It is no secret that the most commonly occurring and financially impacting building issue we are faced with today is “water penetration” – particularly external balconies and terraces. There are a number of potential sources of water penetration when looking at balconies, and one particular element that is often overlooked or misunderstood by owners is the “balcony door frame”.
Typical water leak at balcony door Water leak tracking beneath door
The National Construction Code (NCC) defines waterproof as ‘the property of a material that does not allow moisture to penetrate through it’. Based on this definition, the balcony door frame and glazing are considered critical waterproof elements, preventing water entry into the building.
The quality and performance of door frames vary, based on their construction. Whilst we are beginning to see more frequent use of semi-commercial door frames, the majority of strata complexes consist of standard residential frames. These frames do not feature a sub-sill section and have reduced wind and water ratings, presenting a concern in periods of heavy or prolonged, wind-driven rainfall. These frames also rarely, if ever, incorporate a compliant flashing and membrane detail beneath the doors, which further exacerbates the inadequacies of the residential frame.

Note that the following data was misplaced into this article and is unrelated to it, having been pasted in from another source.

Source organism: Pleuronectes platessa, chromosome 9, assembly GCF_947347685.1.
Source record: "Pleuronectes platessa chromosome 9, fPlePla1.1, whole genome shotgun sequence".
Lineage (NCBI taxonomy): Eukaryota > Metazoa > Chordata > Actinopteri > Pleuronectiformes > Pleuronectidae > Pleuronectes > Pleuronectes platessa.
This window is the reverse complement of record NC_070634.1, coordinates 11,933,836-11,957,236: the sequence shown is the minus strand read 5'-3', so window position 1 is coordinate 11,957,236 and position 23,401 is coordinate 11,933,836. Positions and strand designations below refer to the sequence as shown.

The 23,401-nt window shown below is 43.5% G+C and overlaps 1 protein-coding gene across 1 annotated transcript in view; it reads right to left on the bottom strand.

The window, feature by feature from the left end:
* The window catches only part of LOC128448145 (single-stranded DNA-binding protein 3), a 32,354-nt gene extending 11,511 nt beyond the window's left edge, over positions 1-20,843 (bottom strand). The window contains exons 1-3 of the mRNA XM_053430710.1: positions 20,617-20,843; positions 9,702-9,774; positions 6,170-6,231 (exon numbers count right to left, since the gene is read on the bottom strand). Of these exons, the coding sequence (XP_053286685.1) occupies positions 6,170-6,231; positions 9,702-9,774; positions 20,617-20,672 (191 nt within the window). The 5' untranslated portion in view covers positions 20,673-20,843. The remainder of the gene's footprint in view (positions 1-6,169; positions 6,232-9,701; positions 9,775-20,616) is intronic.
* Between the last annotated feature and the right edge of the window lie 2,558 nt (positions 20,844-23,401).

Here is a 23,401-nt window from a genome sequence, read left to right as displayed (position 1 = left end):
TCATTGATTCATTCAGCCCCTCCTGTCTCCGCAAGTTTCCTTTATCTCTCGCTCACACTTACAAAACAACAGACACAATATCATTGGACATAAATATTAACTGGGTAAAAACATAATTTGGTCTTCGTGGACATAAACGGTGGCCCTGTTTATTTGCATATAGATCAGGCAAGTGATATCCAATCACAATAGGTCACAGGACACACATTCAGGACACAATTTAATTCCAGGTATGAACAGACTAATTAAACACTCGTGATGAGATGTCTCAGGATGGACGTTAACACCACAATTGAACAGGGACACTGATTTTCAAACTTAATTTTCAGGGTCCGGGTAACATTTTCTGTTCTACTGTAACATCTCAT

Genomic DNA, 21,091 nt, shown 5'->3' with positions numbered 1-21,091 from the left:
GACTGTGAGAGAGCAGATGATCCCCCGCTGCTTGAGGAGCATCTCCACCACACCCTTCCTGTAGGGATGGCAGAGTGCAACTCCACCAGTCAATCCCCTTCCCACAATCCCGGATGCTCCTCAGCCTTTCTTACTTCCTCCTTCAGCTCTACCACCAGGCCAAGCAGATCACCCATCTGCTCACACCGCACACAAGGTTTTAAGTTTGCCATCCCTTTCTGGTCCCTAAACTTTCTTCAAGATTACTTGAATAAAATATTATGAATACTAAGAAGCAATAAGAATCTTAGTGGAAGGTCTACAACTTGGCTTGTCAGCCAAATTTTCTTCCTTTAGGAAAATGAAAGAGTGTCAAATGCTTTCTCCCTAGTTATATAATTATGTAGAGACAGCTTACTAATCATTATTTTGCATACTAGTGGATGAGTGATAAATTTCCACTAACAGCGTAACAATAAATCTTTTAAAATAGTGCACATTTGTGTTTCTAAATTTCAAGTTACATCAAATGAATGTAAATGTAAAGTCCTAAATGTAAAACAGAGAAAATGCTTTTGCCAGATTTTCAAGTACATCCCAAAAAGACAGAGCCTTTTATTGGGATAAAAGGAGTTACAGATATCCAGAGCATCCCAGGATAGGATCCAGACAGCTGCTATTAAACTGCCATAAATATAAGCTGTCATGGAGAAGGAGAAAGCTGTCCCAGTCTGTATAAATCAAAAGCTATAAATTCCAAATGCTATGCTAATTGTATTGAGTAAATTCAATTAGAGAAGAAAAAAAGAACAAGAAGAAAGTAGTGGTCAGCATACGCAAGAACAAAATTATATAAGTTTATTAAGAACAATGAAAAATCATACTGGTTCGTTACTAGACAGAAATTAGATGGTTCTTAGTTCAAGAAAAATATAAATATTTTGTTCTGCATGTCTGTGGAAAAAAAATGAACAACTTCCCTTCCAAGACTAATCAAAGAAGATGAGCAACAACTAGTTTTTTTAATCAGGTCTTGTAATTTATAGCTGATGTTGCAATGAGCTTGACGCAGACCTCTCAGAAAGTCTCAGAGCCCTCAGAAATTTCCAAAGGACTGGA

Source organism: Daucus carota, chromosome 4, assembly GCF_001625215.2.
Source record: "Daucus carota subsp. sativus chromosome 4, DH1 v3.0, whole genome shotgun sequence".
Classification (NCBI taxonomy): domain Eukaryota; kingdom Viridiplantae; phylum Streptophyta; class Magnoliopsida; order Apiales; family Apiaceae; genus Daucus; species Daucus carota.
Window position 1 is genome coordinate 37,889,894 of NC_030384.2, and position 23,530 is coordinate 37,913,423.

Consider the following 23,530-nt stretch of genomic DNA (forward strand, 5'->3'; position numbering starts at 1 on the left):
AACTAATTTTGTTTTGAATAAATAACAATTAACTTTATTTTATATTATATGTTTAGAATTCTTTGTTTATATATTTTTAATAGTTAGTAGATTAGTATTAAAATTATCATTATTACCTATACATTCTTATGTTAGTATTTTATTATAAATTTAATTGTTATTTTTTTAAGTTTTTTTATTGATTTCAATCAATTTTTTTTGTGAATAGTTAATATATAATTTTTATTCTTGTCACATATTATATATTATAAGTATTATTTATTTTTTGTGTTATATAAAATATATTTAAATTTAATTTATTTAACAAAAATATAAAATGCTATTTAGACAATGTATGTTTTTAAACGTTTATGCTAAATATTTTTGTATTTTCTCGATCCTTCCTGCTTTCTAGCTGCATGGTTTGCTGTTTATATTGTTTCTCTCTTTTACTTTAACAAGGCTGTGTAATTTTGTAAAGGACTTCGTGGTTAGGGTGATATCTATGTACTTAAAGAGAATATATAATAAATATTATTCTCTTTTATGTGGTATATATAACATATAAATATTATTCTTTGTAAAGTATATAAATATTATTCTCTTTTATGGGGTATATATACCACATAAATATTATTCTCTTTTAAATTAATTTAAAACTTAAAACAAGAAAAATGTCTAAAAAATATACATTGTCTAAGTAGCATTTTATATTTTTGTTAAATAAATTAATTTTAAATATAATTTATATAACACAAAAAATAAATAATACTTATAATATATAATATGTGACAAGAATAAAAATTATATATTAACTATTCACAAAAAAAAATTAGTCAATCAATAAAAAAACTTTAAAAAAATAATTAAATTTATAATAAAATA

Typical residential frame with no sub-sill Residential frame with weepholes blocked by sill tiles
These are all factors that need to be considered when preparing a remedial solution, which often necessitates the removal of the existing balcony door. In some circumstances, it is possible to salvage and re-use the existing door frame when re-waterproofing a balcony, however in most situations this is either not possible, impractical or ill-advised. As such, balcony door replacement needs to be considered as a part of every balcony re-waterproofing project.
Typical door profile with sub-sill Membrane-door threshold detail (AS4654.2)
Due to the differing construction and exposure of buildings throughout Sydney, each project needs to be assessed individually to ensure a compliant and effective remedial solution. Firstly, the correct door frame needs to be selected to meet the wind and water pressure ratings specified in the relevant Australian Standards. Further to this, the correct detailing of the membrane and sill flashing beneath the door is critical in ensuring a water-tight threshold.